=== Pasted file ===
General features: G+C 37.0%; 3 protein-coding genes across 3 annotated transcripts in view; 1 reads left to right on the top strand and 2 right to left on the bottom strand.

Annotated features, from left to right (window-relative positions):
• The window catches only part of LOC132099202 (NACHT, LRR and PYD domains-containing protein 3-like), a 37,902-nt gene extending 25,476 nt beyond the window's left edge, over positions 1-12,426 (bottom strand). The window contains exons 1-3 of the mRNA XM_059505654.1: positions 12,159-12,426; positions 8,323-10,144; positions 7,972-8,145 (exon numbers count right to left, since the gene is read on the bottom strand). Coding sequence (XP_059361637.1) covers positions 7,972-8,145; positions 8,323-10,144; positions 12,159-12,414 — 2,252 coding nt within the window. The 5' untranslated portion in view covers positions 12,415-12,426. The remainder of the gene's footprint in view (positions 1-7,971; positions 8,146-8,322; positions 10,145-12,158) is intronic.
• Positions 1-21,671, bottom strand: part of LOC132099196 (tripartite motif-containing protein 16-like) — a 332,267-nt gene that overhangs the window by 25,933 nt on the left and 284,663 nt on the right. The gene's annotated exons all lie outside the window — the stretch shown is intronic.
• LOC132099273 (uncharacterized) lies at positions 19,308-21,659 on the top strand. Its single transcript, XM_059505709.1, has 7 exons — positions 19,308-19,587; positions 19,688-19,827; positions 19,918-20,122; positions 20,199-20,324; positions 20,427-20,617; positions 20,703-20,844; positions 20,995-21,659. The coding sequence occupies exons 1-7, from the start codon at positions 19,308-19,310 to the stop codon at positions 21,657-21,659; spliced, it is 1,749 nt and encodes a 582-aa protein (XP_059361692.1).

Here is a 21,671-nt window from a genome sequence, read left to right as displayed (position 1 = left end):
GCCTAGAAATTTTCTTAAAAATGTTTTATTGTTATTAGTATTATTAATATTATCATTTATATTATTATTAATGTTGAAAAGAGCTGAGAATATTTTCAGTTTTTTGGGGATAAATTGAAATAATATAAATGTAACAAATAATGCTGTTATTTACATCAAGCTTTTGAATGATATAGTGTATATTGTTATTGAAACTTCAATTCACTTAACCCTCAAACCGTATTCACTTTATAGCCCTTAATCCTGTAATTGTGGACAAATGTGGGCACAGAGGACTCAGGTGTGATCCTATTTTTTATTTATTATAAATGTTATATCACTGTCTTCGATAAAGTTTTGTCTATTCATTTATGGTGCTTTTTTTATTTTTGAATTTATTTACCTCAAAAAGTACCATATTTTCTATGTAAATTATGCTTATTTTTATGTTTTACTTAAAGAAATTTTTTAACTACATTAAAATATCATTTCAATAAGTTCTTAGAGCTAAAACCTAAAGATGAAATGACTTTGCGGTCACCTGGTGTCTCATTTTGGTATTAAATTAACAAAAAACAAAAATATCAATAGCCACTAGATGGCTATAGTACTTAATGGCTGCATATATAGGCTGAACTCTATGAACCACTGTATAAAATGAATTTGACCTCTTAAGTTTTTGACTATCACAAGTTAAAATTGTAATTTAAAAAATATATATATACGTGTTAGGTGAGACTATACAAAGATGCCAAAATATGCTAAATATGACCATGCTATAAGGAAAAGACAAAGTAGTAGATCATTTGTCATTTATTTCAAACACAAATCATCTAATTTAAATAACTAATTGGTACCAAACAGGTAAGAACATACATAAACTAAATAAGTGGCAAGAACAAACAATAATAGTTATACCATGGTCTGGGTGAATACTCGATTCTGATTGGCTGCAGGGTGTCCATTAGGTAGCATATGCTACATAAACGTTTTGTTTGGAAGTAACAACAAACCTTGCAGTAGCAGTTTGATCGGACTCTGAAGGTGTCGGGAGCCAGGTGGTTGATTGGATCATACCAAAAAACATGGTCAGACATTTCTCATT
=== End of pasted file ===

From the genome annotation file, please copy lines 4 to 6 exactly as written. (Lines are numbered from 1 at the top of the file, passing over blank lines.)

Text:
• Positions 1-21,671, bottom strand: part of LOC132099196 (tripartite motif-containing protein 16-like) — a 332,267-nt gene that overhangs the window by 25,933 nt on the left and 284,663 nt on the right. The gene's annotated exons all lie outside the window — the stretch shown is intronic.
• LOC132099273 (uncharacterized) lies at positions 19,308-21,659 on the top strand. Its single transcript, XM_059505709.1, has 7 exons — positions 19,308-19,587; positions 19,688-19,827; positions 19,918-20,122; positions 20,199-20,324; positions 20,427-20,617; positions 20,703-20,844; positions 20,995-21,659. The coding sequence occupies exons 1-7, from the start codon at positions 19,308-19,310 to the stop codon at positions 21,657-21,659; spliced, it is 1,749 nt and encodes a 582-aa protein (XP_059361692.1).

Here is a 21,671-nt window from a genome sequence, read left to right as displayed (position 1 = left end):